Couple supports family through panhandling; Ashland merchants fear negative impact on customers
The first time 30-year-old Elizabeth Johnson stopped a stranger on the street to ask for money, she was really nervous. She was six months pregnant and desperate, having just spent seven days in jail for shoplifting books.
How are people going to perceive me? Johnson remembers wondering. They’re going to think I’m crazy.
That was six years ago in Madison, Wis. The Ashland mother says in hindsight, she believes she was socially conditioned to think that if you ask people for money something is wrong with you.
Since then she has changed her mind.
“I don’t believe that at all anymore,” Johnson says.
Now Johnson and her 34-year-old partner, Jason Pancoast, who have been together for 14 years, support themselves and their three children, 6-year-old Seth, 3-year-old Adrianne and 3-month-old Synclair, by panhandling.
Pancoast refers to himself and his family as ‘affluent beggars.’
“If you’re an affluent beggar you stay in a hotel and eat a continental breakfast,” he says. “It makes it a lot easier to be philosophical about it.”
Carrying her smiling baby in a navy blue front pack and pushing Adrianne in a green jogging stroller, Johnson stops people on the street and asks them for money to find shelter for her children.
“I ask the question and I move on,” says Johnson, who adds that she is careful to be non-aggressive when she begs.
The family has stayed in Ashland since the summer in order for Seth to attend the Waldorf-inspired experimental classes at Willow Wind, part of the Ashland public school system.
“They are a lovely family,” says Seth’s teacher, Trisha Mullinnix, who has been working with children for 25 years. “They fill all the needs of the classroom teacher, they are attentive, they come to school on time, they are available to me to talk to them. Seth is loving and happy and well fed and clean. He comes prepared to learn.”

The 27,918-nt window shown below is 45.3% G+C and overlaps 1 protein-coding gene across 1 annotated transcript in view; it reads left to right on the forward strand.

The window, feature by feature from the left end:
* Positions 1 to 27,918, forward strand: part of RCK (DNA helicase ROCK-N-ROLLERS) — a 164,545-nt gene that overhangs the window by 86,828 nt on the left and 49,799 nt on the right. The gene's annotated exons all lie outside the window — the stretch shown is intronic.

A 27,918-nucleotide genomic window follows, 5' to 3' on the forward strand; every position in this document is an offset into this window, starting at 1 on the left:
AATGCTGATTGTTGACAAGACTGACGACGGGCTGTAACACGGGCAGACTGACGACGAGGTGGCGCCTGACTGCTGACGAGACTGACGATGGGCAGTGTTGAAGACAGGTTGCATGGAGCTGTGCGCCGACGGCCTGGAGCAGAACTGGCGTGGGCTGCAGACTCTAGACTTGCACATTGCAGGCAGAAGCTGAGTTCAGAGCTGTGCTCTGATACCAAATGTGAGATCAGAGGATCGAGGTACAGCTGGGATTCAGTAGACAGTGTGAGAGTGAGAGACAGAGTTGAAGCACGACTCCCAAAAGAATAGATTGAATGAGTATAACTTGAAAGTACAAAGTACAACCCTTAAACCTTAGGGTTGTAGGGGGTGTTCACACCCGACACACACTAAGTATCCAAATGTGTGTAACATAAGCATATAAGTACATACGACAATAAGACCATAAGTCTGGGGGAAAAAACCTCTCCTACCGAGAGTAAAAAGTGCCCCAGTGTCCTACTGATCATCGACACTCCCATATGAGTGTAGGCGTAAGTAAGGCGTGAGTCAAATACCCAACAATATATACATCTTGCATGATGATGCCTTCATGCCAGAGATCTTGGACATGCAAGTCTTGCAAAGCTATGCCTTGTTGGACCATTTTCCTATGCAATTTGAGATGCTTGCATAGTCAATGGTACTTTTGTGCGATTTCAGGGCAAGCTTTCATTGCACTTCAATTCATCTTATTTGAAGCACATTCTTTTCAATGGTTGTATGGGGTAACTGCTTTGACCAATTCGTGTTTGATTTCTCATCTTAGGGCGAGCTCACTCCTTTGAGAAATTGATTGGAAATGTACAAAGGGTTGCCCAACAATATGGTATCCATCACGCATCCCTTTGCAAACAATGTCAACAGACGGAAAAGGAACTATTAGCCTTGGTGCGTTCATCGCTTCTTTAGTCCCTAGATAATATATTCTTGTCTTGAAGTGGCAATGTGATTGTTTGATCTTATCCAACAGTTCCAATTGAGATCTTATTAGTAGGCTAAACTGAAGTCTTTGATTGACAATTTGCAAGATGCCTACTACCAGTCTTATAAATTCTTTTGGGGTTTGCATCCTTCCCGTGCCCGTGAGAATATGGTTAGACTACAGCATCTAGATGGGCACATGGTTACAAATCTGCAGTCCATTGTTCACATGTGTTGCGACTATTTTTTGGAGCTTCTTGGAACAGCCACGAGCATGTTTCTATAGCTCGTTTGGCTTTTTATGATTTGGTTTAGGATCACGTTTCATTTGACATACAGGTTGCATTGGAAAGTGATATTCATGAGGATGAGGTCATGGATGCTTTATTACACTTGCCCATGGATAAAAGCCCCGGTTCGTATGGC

The family is staying at the Cedarwood Inn in a room with a kitchenette. It costs $243 a week. Johnson and Pancoast are hoping to find something more permanent.
According to Pancoast, begging can be lucrative. He claims the family sometimes makes $300 a day asking for money and has made as much as $800. The family also receives $500 a month in food stamps.
But the presence of a well-fed, well-dressed family begging from strangers on the streets does not sit well with some Ashland locals, though none who spoke with the Mail Tribune would allow themselves to be identified.
“I always felt bad for her because she had a baby in the hot summer sun,” says Debbie, an Ashland resident who asked that her last name not be used. Debbie remembers Johnson, Pancoast and their children from their first visit to Ashland in 1999 and has given Johnson money on several occasions. “That kind of thing tugs on anyone’s heartstrings,” she says.